Coping With COVID: A Tale of Two Furniture Manufacturers

Universal encourages employee referrals, as word of mouth is a key recruitment tool in a tight labor market.

By Powell Slaughter, FurnitureToday

As we enter year two of the coronavirus, we think it’s worth recalling FurnitureToday’s recent account of how two upholstery manufacturers faced the pandemic’s labor and supply-chain challenges head on.

While supply chain issues remain largely outside furniture manufacturers’ control, Universal and Craftmaster Furniture, among others, are managing what they can to build capacity through physical expansion, process improvement and labor efficiency and recruitment.

For Craftmaster, backlogs were still four times normal levels as recently as this past winter for the North Carolina company, which does 65 percent of its business in custom orders.

“After we re-opened May 4, 2020 from the shutdown, our business exploded in June,” recalled Craftmaster CEO Roy Calcagne. “We anticipated a 50 percent order rate May through June, but we were back to 100 percent by the end of May. June through October, our business just about doubled. Fortunately, we’d ordered a lot of fabric and materials in advance of (2020) Chinese New Year.”

Craftmaster also orders parts, primarily wood legs, from Vietnam, and as with fabric, stocked up on those components ahead of China’s new year observance.

“We had some container delays in that but stayed in a good position for components,” Calcagne said. “But we always have a backup; if we can’t get legs from Vietnam on time, for example, we have them locally made.”

Meanwhile, Universal closed on its purchase of the existing Southern Furniture plant in Conover, N.C., in October 2019 with the goal of creating a domestic manufacturing presence that would give its growing upholstery line a custom-order capability. After changing out equipment and re-tooling the layout and product flow at the 450,000-square-foot plant, Universal had the program in full-swing in time for last fall’s High Point Market.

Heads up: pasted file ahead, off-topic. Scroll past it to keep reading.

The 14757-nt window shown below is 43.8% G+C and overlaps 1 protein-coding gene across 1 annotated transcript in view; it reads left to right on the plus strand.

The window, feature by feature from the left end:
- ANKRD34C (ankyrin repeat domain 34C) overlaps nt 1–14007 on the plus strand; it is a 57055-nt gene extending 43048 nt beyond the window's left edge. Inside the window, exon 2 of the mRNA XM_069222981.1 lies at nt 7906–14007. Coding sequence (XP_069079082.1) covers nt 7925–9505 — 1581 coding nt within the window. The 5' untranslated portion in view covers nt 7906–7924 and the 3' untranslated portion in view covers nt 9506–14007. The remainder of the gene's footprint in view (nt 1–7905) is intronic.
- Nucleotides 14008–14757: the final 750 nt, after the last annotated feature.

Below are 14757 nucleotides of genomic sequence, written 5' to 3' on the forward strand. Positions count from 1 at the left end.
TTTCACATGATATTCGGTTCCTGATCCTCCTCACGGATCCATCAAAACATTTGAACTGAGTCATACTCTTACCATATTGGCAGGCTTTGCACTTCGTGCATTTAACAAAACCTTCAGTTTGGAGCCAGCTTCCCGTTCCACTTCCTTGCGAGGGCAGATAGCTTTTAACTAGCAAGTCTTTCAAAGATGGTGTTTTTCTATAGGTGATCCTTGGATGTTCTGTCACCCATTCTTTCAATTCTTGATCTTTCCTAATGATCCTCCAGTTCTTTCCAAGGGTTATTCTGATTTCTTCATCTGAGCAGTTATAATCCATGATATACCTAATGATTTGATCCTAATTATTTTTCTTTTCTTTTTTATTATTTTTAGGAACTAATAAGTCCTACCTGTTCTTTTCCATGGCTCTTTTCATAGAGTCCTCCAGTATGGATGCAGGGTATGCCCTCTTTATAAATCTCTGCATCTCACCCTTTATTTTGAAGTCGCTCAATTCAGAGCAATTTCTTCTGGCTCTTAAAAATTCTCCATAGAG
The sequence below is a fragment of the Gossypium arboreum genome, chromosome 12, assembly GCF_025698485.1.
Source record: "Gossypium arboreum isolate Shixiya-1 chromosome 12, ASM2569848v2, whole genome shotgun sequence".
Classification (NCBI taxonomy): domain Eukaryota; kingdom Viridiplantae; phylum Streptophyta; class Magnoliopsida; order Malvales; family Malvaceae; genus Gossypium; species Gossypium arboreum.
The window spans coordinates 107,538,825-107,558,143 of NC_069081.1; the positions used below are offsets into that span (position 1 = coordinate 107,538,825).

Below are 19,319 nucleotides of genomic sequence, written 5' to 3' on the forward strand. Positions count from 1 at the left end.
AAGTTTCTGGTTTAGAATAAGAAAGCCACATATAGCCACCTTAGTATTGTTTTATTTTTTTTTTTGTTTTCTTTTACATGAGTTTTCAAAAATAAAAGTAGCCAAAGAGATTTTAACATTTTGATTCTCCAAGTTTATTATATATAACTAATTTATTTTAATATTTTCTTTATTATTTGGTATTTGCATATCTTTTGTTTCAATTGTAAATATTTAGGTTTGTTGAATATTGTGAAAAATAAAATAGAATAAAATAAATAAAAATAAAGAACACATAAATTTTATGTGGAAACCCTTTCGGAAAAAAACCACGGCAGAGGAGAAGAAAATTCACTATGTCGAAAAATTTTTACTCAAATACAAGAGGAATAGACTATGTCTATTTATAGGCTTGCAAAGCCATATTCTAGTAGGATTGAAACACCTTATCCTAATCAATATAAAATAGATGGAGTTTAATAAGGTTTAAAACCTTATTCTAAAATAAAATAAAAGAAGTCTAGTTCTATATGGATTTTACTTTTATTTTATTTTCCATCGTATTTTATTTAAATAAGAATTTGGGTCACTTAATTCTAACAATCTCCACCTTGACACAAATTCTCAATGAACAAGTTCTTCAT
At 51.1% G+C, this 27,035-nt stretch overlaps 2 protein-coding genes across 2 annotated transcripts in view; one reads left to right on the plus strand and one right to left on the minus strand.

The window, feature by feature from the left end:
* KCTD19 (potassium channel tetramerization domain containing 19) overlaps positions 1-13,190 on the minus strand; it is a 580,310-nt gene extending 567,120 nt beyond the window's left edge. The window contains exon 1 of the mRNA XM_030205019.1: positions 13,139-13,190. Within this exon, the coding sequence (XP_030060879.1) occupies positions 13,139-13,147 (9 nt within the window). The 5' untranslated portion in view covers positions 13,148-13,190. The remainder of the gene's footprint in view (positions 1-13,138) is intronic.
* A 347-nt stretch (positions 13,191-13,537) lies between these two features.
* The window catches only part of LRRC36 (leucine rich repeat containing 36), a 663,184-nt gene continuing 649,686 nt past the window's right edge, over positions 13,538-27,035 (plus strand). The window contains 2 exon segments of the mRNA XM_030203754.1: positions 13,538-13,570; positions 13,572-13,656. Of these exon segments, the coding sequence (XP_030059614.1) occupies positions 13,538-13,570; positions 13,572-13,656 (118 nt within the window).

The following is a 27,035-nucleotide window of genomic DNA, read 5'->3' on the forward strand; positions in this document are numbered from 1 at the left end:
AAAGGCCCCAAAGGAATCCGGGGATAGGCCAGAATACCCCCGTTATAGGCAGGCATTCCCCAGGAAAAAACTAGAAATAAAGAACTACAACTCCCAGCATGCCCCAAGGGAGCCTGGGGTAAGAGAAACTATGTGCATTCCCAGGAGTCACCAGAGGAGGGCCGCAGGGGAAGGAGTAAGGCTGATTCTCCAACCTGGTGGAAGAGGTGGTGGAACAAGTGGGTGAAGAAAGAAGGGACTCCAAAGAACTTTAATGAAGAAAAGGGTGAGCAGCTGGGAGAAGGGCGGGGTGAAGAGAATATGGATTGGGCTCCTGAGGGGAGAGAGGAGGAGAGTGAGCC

In retrospect, gearing up the plant leading into and during the pandemic may have been better timing than at first glance. Universal already had front-loaded fabric inventory before opening in Conover, and as a new entrant starting from scratch, it didn’t face as large an immediate backlog crisis as that of producers coming out of manufacturing shutdowns.

“We shifted some orders from overseas, and when everyone was shut down, we were still buying fabric,” said senior vice president of sales Sean O’Connor. “We were launching the custom business in the middle of COVID-19, and we kept on with the plan.”

With a customer base approaching 600 retailers and designers and growing, the Conover plant is fully booked and then some. “We’re running more efficiently, but our backlog is growing, and we need to hire more talent,” O’Connor said.

Similarly, Craftmaster opened a 100,000-square-foot upholstery production facility on the former Heritage Home campus in Lenoir, which Calcagne anticipates adding another 25 percent in capacity this year. New lines at its three Alexander County plants totaling 600,000 square feet should add another 15 percent.